Previously called the “Starving Artist Expo”, the 2016 Artist Expo will have items from wood work to handmade soaps to paintings to pottery. A portion of the proceeds from the event will go to support the James House, a place for foster children in Floyd County.
Featured Artists will have a booth displaying their works and include:
Gail Baxter- Bead woven/strung jewelry & ornaments
Stephanie Beckman-Handcrafted jewelry & wearable art
Heather Bryant- Watercolor
Kristen Colston- Sewn Bibs
Je Layne Hernandez- Natural Stone, Pearl & Crystal Jewelry
Lisa Ingram- Pottery
Nadia Krasnoperova- Oil Paintings on Wood
Dale Levan- Acrylic Paintings in Victorian Frames
June Manis- Lampwork Jewelry
Jonathan Risley- Pottery
Julie River- Handmade Soaps, Scrubs and Lotions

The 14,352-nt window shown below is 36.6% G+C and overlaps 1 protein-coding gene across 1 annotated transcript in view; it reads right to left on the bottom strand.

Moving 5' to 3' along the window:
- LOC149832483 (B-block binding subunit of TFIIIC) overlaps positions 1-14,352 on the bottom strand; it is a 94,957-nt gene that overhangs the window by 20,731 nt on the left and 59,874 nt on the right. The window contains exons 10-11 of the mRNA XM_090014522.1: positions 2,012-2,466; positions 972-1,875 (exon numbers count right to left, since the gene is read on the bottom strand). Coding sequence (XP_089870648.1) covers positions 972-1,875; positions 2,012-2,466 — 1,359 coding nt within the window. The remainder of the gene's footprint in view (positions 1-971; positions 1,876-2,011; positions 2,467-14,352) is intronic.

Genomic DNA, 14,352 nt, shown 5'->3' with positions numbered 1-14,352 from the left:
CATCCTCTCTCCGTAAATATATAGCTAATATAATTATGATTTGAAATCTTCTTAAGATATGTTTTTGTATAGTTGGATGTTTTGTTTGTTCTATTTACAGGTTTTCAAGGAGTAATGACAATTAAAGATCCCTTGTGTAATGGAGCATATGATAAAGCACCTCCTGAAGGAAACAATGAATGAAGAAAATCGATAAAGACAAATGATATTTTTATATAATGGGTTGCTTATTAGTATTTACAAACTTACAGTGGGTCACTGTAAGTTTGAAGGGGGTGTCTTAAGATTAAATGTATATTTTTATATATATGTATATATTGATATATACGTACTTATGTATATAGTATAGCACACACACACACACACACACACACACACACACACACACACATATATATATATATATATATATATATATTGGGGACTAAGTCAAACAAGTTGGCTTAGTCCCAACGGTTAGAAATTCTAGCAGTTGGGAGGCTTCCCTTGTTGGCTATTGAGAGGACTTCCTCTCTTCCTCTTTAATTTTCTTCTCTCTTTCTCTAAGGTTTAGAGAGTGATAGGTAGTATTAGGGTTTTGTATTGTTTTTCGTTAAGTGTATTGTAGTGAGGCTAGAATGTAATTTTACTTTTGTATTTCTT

Audrey Skaggs- Pottery
Ryan Smith- Photography
Brandon Spangler- Metal Work
Erin Spangler- Pottery
Lois & Phil Ward- Wood Work
Spotlighted artists will have a small collection of work displayed gallery style and include:
Jeff Brown- Wood Work
Sasha Egorova- Oil Paintings
John Johnston- Pottery
Tobias Layman- Pottery
Angela Vicente- Jewelry
Local musical talent will perform throughout the event at the following times:
10:30a.m. - 12:30 p.m. - AJ Pierce, Keyboard
1 p.m. - 2 p.m. - Rome Area Flute Ensemble
2:30 p.m. - 3:30 p.m. - James Mitchell, Acoustic Guitar
4 p.m. - 6 p.m. - Chris Bushley, Classical Guitar